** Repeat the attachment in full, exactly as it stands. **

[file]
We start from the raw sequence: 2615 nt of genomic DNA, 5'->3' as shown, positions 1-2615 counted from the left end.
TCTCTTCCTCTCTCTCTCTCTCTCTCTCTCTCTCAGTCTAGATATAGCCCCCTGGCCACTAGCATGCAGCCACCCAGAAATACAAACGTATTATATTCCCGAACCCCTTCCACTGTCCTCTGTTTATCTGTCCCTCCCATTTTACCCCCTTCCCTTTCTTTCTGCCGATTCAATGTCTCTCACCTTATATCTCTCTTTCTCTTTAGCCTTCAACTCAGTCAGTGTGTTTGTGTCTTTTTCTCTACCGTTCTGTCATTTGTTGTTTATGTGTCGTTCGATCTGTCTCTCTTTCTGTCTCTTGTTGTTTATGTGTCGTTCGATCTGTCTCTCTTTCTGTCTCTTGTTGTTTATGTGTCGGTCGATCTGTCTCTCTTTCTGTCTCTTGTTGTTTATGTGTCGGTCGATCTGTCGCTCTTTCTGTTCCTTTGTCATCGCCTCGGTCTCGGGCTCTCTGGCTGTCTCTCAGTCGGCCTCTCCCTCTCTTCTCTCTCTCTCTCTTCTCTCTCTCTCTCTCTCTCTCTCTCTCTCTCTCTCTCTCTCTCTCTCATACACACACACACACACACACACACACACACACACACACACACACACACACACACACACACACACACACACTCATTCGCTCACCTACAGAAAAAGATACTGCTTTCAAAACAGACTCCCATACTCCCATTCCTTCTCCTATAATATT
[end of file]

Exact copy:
We start from the raw sequence: 2615 nt of genomic DNA, 5'->3' as shown, positions 1-2615 counted from the left end.
TCTCTTCCTCTCTCTCTCTCTCTCTCTCTCTCTCAGTCTAGATATAGCCCCCTGGCCACTAGCATGCAGCCACCCAGAAATACAAACGTATTATATTCCCGAACCCCTTCCACTGTCCTCTGTTTATCTGTCCCTCCCATTTTACCCCCTTCCCTTTCTTTCTGCCGATTCAATGTCTCTCACCTTATATCTCTCTTTCTCTTTAGCCTTCAACTCAGTCAGTGTGTTTGTGTCTTTTTCTCTACCGTTCTGTCATTTGTTGTTTATGTGTCGTTCGATCTGTCTCTCTTTCTGTCTCTTGTTGTTTATGTGTCGTTCGATCTGTCTCTCTTTCTGTCTCTTGTTGTTTATGTGTCGGTCGATCTGTCTCTCTTTCTGTCTCTTGTTGTTTATGTGTCGGTCGATCTGTCGCTCTTTCTGTTCCTTTGTCATCGCCTCGGTCTCGGGCTCTCTGGCTGTCTCTCAGTCGGCCTCTCCCTCTCTTCTCTCTCTCTCTCTTCTCTCTCTCTCTCTCTCTCTCTCTCTCTCTCTCTCTCTCTCTCTCTCATACACACACACACACACACACACACACACACACACACACACACACACACACACACACACACACACACACACTCATTCGCTCACCTACAGAAAAAGATACTGCTTTCAAAACAGACTCCCATACTCCCATTCCTTCTCCTATAATATT